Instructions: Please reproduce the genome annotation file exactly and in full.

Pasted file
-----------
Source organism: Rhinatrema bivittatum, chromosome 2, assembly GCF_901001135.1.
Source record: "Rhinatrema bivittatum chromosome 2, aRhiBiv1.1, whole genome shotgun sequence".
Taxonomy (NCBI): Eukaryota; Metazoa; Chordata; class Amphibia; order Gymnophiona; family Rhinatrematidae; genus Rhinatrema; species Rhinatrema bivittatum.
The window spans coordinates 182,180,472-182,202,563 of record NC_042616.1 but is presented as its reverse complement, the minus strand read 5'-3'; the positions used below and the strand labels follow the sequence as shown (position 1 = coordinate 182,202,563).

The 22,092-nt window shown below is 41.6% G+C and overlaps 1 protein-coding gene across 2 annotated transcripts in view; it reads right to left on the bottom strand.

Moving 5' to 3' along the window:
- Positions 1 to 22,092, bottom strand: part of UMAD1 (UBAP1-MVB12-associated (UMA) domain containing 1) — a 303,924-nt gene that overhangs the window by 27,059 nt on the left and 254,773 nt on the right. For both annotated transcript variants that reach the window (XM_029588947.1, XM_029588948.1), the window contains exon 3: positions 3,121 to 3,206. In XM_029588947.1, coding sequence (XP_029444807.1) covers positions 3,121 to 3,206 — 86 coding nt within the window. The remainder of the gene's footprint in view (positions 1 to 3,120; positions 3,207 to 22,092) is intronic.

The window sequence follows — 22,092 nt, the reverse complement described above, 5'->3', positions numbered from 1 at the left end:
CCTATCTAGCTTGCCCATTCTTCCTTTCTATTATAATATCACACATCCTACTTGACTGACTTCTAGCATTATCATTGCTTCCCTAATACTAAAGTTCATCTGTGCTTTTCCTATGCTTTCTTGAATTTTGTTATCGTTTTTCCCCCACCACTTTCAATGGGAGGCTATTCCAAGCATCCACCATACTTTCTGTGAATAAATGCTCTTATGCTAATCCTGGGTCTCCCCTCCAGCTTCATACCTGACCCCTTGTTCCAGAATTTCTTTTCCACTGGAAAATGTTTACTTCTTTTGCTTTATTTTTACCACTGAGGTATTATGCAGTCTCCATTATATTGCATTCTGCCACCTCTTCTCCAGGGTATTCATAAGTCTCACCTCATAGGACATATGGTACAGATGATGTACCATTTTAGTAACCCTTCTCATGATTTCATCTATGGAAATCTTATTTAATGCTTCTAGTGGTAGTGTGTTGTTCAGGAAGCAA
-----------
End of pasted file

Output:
Source organism: Rhinatrema bivittatum, chromosome 2, assembly GCF_901001135.1.
Source record: "Rhinatrema bivittatum chromosome 2, aRhiBiv1.1, whole genome shotgun sequence".
Taxonomy (NCBI): Eukaryota; Metazoa; Chordata; class Amphibia; order Gymnophiona; family Rhinatrematidae; genus Rhinatrema; species Rhinatrema bivittatum.
The window spans coordinates 182,180,472-182,202,563 of record NC_042616.1 but is presented as its reverse complement, the minus strand read 5'-3'; the positions used below and the strand labels follow the sequence as shown (position 1 = coordinate 182,202,563).

The 22,092-nt window shown below is 41.6% G+C and overlaps 1 protein-coding gene across 2 annotated transcripts in view; it reads right to left on the bottom strand.

Moving 5' to 3' along the window:
- Positions 1 to 22,092, bottom strand: part of UMAD1 (UBAP1-MVB12-associated (UMA) domain containing 1) — a 303,924-nt gene that overhangs the window by 27,059 nt on the left and 254,773 nt on the right. For both annotated transcript variants that reach the window (XM_029588947.1, XM_029588948.1), the window contains exon 3: positions 3,121 to 3,206. In XM_029588947.1, coding sequence (XP_029444807.1) covers positions 3,121 to 3,206 — 86 coding nt within the window. The remainder of the gene's footprint in view (positions 1 to 3,120; positions 3,207 to 22,092) is intronic.

The window sequence follows — 22,092 nt, the reverse complement described above, 5'->3', positions numbered from 1 at the left end:
CCTATCTAGCTTGCCCATTCTTCCTTTCTATTATAATATCACACATCCTACTTGACTGACTTCTAGCATTATCATTGCTTCCCTAATACTAAAGTTCATCTGTGCTTTTCCTATGCTTTCTTGAATTTTGTTATCGTTTTTCCCCCACCACTTTCAATGGGAGGCTATTCCAAGCATCCACCATACTTTCTGTGAATAAATGCTCTTATGCTAATCCTGGGTCTCCCCTCCAGCTTCATACCTGACCCCTTGTTCCAGAATTTCTTTTCCACTGGAAAATGTTTACTTCTTTTGCTTTATTTTTACCACTGAGGTATTATGCAGTCTCCATTATATTGCATTCTGCCACCTCTTCTCCAGGGTATTCATAAGTCTCACCTCATAGGACATATGGTACAGATGATGTACCATTTTAGTAACCCTTCTCATGATTTCATCTATGGAAATCTTATTTAATGCTTCTAGTGGTAGTGTGTTGTTCAGGAAGCAA